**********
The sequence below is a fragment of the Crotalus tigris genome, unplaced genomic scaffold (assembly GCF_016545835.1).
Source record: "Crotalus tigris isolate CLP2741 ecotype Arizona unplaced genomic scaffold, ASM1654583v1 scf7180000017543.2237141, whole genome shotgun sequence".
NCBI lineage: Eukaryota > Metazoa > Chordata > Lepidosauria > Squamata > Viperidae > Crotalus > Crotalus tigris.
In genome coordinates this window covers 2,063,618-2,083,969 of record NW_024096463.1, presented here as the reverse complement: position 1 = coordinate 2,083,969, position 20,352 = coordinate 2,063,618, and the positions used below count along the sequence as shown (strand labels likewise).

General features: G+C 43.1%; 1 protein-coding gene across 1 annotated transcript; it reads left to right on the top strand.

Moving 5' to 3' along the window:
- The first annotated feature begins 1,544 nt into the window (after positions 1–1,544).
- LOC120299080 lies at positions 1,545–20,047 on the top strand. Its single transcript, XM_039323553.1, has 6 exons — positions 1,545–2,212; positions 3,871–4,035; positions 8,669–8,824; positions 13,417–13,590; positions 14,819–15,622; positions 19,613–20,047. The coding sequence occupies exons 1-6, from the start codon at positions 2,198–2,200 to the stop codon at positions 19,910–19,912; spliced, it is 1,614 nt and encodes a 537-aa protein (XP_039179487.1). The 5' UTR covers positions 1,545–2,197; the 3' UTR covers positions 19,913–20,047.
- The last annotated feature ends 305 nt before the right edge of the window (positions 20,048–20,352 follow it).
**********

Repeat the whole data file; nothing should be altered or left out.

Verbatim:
The sequence below is a fragment of the Crotalus tigris genome, unplaced genomic scaffold (assembly GCF_016545835.1).
Source record: "Crotalus tigris isolate CLP2741 ecotype Arizona unplaced genomic scaffold, ASM1654583v1 scf7180000017543.2237141, whole genome shotgun sequence".
NCBI lineage: Eukaryota > Metazoa > Chordata > Lepidosauria > Squamata > Viperidae > Crotalus > Crotalus tigris.
In genome coordinates this window covers 2,063,618-2,083,969 of record NW_024096463.1, presented here as the reverse complement: position 1 = coordinate 2,083,969, position 20,352 = coordinate 2,063,618, and the positions used below count along the sequence as shown (strand labels likewise).

General features: G+C 43.1%; 1 protein-coding gene across 1 annotated transcript; it reads left to right on the top strand.

Moving 5' to 3' along the window:
- The first annotated feature begins 1,544 nt into the window (after positions 1–1,544).
- LOC120299080 lies at positions 1,545–20,047 on the top strand. Its single transcript, XM_039323553.1, has 6 exons — positions 1,545–2,212; positions 3,871–4,035; positions 8,669–8,824; positions 13,417–13,590; positions 14,819–15,622; positions 19,613–20,047. The coding sequence occupies exons 1-6, from the start codon at positions 2,198–2,200 to the stop codon at positions 19,910–19,912; spliced, it is 1,614 nt and encodes a 537-aa protein (XP_039179487.1). The 5' UTR covers positions 1,545–2,197; the 3' UTR covers positions 19,913–20,047.
- The last annotated feature ends 305 nt before the right edge of the window (positions 20,048–20,352 follow it).